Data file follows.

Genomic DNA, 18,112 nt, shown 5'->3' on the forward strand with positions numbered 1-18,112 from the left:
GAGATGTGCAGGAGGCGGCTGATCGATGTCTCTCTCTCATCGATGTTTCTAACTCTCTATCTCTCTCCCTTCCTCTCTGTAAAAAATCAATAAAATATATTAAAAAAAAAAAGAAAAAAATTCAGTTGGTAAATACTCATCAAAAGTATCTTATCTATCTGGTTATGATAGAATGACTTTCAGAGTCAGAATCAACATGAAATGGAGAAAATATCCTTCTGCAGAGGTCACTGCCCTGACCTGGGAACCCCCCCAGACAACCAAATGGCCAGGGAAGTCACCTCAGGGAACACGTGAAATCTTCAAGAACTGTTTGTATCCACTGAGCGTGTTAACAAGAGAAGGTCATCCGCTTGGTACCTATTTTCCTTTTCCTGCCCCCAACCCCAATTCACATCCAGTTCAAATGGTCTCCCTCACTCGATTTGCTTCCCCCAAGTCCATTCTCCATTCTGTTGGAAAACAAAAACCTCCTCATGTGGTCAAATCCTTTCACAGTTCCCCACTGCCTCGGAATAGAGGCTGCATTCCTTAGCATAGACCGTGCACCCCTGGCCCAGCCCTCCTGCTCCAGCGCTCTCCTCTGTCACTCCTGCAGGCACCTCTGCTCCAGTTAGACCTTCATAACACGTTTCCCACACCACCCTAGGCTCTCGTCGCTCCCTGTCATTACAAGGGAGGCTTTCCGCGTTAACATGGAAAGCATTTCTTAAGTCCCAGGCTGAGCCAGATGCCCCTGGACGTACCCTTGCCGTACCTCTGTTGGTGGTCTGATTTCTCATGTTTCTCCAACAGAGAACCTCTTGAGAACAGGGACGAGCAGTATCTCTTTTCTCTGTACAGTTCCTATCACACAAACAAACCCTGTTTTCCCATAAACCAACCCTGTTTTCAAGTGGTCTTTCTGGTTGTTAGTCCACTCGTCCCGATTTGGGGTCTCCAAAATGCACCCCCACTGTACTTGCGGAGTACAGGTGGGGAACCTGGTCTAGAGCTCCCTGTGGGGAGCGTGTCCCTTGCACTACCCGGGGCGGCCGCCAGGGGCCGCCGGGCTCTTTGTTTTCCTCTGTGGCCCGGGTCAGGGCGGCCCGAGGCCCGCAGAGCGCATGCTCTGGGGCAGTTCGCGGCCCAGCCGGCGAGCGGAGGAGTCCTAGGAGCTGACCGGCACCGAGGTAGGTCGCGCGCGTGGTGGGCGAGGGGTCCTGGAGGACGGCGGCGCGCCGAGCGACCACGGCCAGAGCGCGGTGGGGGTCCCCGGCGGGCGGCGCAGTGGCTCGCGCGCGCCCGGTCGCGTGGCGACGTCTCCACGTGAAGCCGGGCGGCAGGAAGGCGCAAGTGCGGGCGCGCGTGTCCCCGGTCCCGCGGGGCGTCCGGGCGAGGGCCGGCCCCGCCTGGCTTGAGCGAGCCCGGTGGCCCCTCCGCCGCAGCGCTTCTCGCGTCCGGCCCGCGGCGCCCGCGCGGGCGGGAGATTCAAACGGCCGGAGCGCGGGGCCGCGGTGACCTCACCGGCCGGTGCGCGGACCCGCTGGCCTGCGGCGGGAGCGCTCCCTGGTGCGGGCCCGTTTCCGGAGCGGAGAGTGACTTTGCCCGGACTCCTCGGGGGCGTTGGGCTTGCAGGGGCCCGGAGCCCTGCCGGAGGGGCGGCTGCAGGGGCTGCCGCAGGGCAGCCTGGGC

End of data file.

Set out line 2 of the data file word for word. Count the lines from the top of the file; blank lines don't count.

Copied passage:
GAGATGTGCAGGAGGCGGCTGATCGATGTCTCTCTCTCATCGATGTTTCTAACTCTCTATCTCTCTCCCTTCCTCTCTGTAAAAAATCAATAAAATATATTAAAAAAAAAAAGAAAAAAATTCAGTTGGTAAATACTCATCAAAAGTATCTTATCTATCTGGTTATGATAGAATGACTTTCAGAGTCAGAATCAACATGAAATGGAGAAAATATCCTTCTGCAGAGGTCACTGCCCTGACCTGGGAACCCCCCCAGACAACCAAATGGCCAGGGAAGTCACCTCAGGGAACACGTGAAATCTTCAAGAACTGTTTGTATCCACTGAGCGTGTTAACAAGAGAAGGTCATCCGCTTGGTACCTATTTTCCTTTTCCTGCCCCCAACCCCAATTCACATCCAGTTCAAATGGTCTCCCTCACTCGATTTGCTTCCCCCAAGTCCATTCTCCATTCTGTTGGAAAACAAAAACCTCCTCATGTGGTCAAATCCTTTCACAGTTCCCCACTGCCTCGGAATAGAGGCTGCATTCCTTAGCATAGACCGTGCACCCCTGGCCCAGCCCTCCTGCTCCAGCGCTCTCCTCTGTCACTCCTGCAGGCACCTCTGCTCCAGTTAGACCTTCATAACACGTTTCCCACACCACCCTAGGCTCTCGTCGCTCCCTGTCATTACAAGGGAGGCTTTCCGCGTTAACATGGAAAGCATTTCTTAAGTCCCAGGCTGAGCCAGATGCCCCTGGACGTACCCTTGCCGTACCTCTGTTGGTGGTCTGATTTCTCATGTTTCTCCAACAGAGAACCTCTTGAGAACAGGGACGAGCAGTATCTCTTTTCTCTGTACAGTTCCTATCACACAAACAAACCCTGTTTTCCCATAAACCAACCCTGTTTTCAAGTGGTCTTTCTGGTTGTTAGTCCACTCGTCCCGATTTGGGGTCTCCAAAATGCACCCCCACTGTACTTGCGGAGTACAGGTGGGGAACCTGGTCTAGAGCTCCCTGTGGGGAGCGTGTCCCTTGCACTACCCGGGGCGGCCGCCAGGGGCCGCCGGGCTCTTTGTTTTCCTCTGTGGCCCGGGTCAGGGCGGCCCGAGGCCCGCAGAGCGCATGCTCTGGGGCAGTTCGCGGCCCAGCCGGCGAGCGGAGGAGTCCTAGGAGCTGACCGGCACCGAGGTAGGTCGCGCGCGTGGTGGGCGAGGGGTCCTGGAGGACGGCGGCGCGCCGAGCGACCACGGCCAGAGCGCGGTGGGGGTCCCCGGCGGGCGGCGCAGTGGCTCGCGCGCGCCCGGTCGCGTGGCGACGTCTCCACGTGAAGCCGGGCGGCAGGAAGGCGCAAGTGCGGGCGCGCGTGTCCCCGGTCCCGCGGGGCGTCCGGGCGAGGGCCGGCCCCGCCTGGCTTGAGCGAGCCCGGTGGCCCCTCCGCCGCAGCGCTTCTCGCGTCCGGCCCGCGGCGCCCGCGCGGGCGGGAGATTCAAACGGCCGGAGCGCGGGGCCGCGGTGACCTCACCGGCCGGTGCGCGGACCCGCTGGCCTGCGGCGGGAGCGCTCCCTGGTGCGGGCCCGTTTCCGGAGCGGAGAGTGACTTTGCCCGGACTCCTCGGGGGCGTTGGGCTTGCAGGGGCCCGGAGCCCTGCCGGAGGGGCGGCTGCAGGGGCTGCCGCAGGGCAGCCTGGGC